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I pretty much always use Flash these days when shooting birds, it really helps bring the colours out and eliminate most shadows. You may need to look at a Better Beamer as well, depending on how far away your subject is.

Canon 7D, 100-400L, 580 EX II

IMAGE NOT FOUND IMAGE IS A REDIRECT OR MISSING!
http://farm7.static.fl​ickr.com ...242021_3464cd3e8f_b​_d.jpgexternal link
HTTP response: NOT FOUND | MIME changed to 'image/gif' | Redirected to error image by FLICKR

Post #7, Nov 10, 2011 21:11:45


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noodle_snacks
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piXelatedEmpire wrote in post #13383848external link
I pretty much always use Flash these days when shooting birds, it really helps bring the colours out and eliminate most shadows. You may need to look at a Better Beamer as well, depending on how far away your subject is.

I'm going to go ahead and say that there is too much flash your Orange-bellied Parrot photo. The complete lack of shadow makes it look flat and the weird iridescence effect present, is misrepresenting the plumage colour of this bird. I'd suggest dialling down the flash exposure compensation and using a bit more natural light.

Post #8, Nov 19, 2011 05:17:18




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piXelatedEmpire
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noodle_snacks wrote in post #13421457external link
there is too much flash your Orange-bellied Parrot photo. The complete lack of shadow makes it look flat and the weird iridescence effect present, is misrepresenting the plumage colour of this bird. I'd suggest dialling down the flash exposure compensation and using a bit more natural light.

Oh I agree with you, but unfortunately there really wasn't much natural light to begin with. This was shot at 1/40th, so I had to crank the flash, which caused the side effects you mentioned.

Post #9, Nov 21, 2011 19:47:45


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Bananapie
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I know I'm late to the party, but Kevin, awesome shots man...

Post #10, Dec 09, 2011 01:44:27




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Kevin ­ Hall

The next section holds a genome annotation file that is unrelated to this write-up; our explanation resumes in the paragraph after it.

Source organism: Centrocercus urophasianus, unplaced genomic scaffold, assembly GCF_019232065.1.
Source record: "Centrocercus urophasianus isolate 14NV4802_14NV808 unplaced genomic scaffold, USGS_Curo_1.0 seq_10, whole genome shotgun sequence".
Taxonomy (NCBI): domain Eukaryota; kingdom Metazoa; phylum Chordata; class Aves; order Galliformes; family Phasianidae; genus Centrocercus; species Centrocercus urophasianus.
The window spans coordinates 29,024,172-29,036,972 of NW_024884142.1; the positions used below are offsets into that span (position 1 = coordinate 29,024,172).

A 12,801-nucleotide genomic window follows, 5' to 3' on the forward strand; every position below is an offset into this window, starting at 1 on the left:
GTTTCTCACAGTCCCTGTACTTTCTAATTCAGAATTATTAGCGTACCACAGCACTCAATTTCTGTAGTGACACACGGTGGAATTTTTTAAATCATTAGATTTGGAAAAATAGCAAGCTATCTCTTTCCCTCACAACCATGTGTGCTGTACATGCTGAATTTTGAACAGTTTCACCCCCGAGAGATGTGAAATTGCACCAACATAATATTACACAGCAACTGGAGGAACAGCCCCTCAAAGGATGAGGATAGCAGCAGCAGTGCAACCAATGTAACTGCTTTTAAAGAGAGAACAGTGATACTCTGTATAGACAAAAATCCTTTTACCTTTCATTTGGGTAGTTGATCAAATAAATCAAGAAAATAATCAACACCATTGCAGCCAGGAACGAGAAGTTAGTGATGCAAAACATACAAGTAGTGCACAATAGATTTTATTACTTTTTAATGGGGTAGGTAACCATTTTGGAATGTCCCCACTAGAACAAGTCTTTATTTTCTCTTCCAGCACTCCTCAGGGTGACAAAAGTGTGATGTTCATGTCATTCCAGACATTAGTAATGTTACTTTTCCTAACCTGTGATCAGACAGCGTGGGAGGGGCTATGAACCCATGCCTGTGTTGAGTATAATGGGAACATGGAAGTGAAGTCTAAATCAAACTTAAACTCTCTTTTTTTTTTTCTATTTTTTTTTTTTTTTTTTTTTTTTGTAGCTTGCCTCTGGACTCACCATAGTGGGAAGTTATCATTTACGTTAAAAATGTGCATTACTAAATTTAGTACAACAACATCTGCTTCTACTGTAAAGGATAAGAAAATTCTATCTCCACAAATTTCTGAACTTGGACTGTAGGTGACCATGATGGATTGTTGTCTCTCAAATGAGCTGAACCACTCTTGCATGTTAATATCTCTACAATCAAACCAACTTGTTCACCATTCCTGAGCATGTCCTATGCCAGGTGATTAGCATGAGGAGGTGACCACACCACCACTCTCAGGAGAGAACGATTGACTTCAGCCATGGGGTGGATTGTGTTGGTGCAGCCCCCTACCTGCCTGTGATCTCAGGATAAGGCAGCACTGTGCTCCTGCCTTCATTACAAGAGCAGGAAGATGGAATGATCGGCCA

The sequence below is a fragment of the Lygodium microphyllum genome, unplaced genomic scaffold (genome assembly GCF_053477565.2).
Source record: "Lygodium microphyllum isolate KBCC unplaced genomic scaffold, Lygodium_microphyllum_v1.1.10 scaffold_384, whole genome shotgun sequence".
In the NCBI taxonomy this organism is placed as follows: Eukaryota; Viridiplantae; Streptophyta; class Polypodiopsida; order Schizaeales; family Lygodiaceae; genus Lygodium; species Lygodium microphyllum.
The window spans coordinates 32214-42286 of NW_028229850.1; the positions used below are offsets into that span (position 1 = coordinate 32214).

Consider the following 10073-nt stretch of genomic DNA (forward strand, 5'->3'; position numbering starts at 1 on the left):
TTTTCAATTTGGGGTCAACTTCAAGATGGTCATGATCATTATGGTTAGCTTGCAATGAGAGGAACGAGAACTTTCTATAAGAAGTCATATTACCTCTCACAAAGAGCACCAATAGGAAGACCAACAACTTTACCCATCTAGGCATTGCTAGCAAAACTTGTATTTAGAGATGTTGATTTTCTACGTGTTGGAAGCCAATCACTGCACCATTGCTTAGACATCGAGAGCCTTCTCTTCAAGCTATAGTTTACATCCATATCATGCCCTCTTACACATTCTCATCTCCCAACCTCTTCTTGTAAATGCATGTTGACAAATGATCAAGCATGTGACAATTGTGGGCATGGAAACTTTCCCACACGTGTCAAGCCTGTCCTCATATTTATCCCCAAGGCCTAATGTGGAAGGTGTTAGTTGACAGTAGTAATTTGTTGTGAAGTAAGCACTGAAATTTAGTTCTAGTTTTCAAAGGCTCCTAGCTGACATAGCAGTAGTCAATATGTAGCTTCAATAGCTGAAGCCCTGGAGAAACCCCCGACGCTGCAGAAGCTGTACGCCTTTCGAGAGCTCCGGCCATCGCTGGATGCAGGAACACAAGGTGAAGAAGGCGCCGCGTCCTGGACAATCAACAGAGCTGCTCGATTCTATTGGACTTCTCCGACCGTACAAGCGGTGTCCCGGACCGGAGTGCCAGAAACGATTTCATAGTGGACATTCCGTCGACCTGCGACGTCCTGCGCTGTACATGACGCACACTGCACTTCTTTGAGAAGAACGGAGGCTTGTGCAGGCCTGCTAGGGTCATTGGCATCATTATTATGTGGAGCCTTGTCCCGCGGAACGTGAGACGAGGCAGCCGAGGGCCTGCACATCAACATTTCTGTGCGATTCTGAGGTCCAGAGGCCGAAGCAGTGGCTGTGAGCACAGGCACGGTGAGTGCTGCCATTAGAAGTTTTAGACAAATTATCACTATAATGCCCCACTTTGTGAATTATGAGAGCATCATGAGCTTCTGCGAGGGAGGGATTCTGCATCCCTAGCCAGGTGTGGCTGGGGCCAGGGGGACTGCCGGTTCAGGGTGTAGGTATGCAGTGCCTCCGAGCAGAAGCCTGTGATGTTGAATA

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Thank you, glad you liked them.

In my view, as long as you are setting up for a shot you have everything to gain by using studio lighting techniques with off camera flashes. Why not?

Here's another example using a 43" umbrella close to the finch and from my left......

IMAGE NOT FOUND IMAGE IS A REDIRECT OR MISSING!
Byte size: ZERO | Content warning: NOT AN IMAGE

Post #11, Dec 09, 2011 05:44:16


Beware: Starving photographer, birders will be eaten!
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macroshooter1970
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Flash can help at times, I personally tried it once but wasn't for me.

Post #12, Dec 09, 2011 05:54:21




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macroshooter1970
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Kevin Hall wrote in post #13517524external link
Thank you, glad you liked them.

In my view, as long as you are setting up for a shot you have everything to gain by using studio lighting techniques with off camera flashes. Why not?

Here's another example using a 43" umbrella close to the finch and from my left......

NOT FOUND IMAGE IS A REDIRECT OR MISSING!
| Byte size: ZERO | Content warning: NOT AN IMAGE

Nice shot.

Post #13, Dec 09, 2011 05:54:58




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Garry ­ Gibson
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The Better Beamer is at times indispensable. When shadows kill what could
be a great photo the BB is perfect. Though it is somewhat difficult to perfect,
I have seen folks use them for birds in flight to lighten the underside of the bird.
For less than $40 it's well worth the expense.

Post #14, Dec 18, 2011 10:30:54


5D Mark III - 7D
Some assorted glass
Learning everyday... well.. maybe every other day.

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N.V.M.
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hey guys, does anybody here not get critisized for using flash on birds?

do you have rules, for instance, not on nocturnals(owls, etc)?

i'm getting grief from the purists yet i do not seem to be able to find the facts about it.

Post #15, Dec 30, 2011 11:59:43 as a reply to Garry Gibson's post 12 days earlier.